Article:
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Publication numberUS3805957 A
Publication typeGrant
Publication dateApr 23, 1974
Filing dateMar 31, 1972
Priority dateMar 31, 1972
Publication numberUS 3805957 A, US 3805957A, US-A-3805957, US3805957 A, US3805957A
InventorsOldham R, Wooddell J
Original AssigneeOldham R Inc
Export CitationBiBTeX, EndNote, RefMan
External Links: USPTO, USPTO Assignment, Espacenet
Floating solids return device
US 3805957 A
Abstract
A sewage treatment system in which liquid sewage containing solids is conducted into first or primary settling tank. Liquid is drawn from an intermediate depth of the first tank and conducted to a reducing tank containing means for inducing air (aerator) into the fluid. A final or outflow settling tank adjacent the reducing tank includes a wall in common with the reducing tank under which settled solids are conducted from the outflow tank to the reducing tank. A floating solids return is also provided between the outflow and reducing tanks, and includes a provision for closing off the fluid flow path from the reducing tank to the output tank when the aerator is not operating to prevent the surface fluid of the reducing tank from flowing into the outflow settling tank. The effluent is drawn from an intermediate depth of the outflow settling tank.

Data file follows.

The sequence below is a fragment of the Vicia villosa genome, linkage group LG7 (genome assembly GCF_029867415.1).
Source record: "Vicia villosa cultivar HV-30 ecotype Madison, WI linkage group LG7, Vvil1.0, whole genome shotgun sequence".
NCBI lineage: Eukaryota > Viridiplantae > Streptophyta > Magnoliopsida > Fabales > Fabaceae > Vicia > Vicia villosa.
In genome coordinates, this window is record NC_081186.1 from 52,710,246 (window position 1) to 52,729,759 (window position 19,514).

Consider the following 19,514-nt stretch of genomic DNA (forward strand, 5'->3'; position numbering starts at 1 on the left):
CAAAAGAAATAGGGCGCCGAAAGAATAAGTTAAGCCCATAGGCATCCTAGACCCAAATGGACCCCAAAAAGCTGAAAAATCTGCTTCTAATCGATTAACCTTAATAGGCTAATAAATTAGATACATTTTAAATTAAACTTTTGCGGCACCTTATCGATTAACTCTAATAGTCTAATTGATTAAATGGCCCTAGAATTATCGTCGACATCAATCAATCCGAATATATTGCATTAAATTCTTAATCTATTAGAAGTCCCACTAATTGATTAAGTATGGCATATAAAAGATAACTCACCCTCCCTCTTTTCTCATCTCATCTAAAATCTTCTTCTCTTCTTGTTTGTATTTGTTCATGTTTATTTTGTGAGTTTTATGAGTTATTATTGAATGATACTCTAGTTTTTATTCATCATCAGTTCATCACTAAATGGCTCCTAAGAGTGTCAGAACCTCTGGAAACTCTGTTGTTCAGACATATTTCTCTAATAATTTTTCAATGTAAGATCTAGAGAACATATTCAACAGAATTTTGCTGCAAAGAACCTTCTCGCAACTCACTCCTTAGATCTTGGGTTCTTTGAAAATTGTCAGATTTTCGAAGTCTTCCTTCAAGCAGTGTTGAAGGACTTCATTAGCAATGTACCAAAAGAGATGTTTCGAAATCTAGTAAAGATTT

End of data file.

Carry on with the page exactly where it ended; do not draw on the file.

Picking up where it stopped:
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Description  (OCR text may contain errors)

Oldham et al.

[ Apr. 23, 1974 FLOATING SOLIDS RETURN DEVICE Primary Examiner-John Adee Assistant ExaminerRobert H. Spitzer [75] Inventors: Robert R. Oldham; John H. Woodde, both of Sidney, Ohio Attorney, Agent, or F1rm-Ca1n and Lobo [73] Assignee: Robert R. Oldham, Inc., Sidney, [57] ABSTRACT Ohm A sewage treatment system in which liquid sewage [22] Filed; Man 31 1972 containing solids is conducted into first or primary settling tank. Liquid is drawn from an intermediate depth [21] Appl' N03 239,887 of the first tank and conducted to a reducing tank containing means for inducing air (aerator) into the 521 U.S. c1 210/98, 210/136, 210/195, fluid- A final or Outflow Settling tank adjacent the 210/220 ducing tank includes a wall in common with the re- 51 1m. 01. B0ld 21/24 ducins tank under which Settled Solids are conducted 58 Field of Search 210/97, 136, 195, 220, from the outflow tank to the reducing Iank- A floating 210/221 93 solids return is also provided between the outflow and reducing tanks, and includes a provision for closing off 56 References Ci d the fluid flow path from the reducing tank to the out- UNITED STATES PATENTS put tank when the aerator is not operating to prevent the surface fluid of the reducing tank from flowing in into the outflow settling tank. The effluent is drawn from an intermediate depth of the outflow settling tank.

Claims, 2 Drawing Fi gures 34 UPI! Z2 5 25 I ?4 46 3/ a7 4o I 45 T- a. v 1: .12 211;; 44

.'''39 Te -36- 29 .I f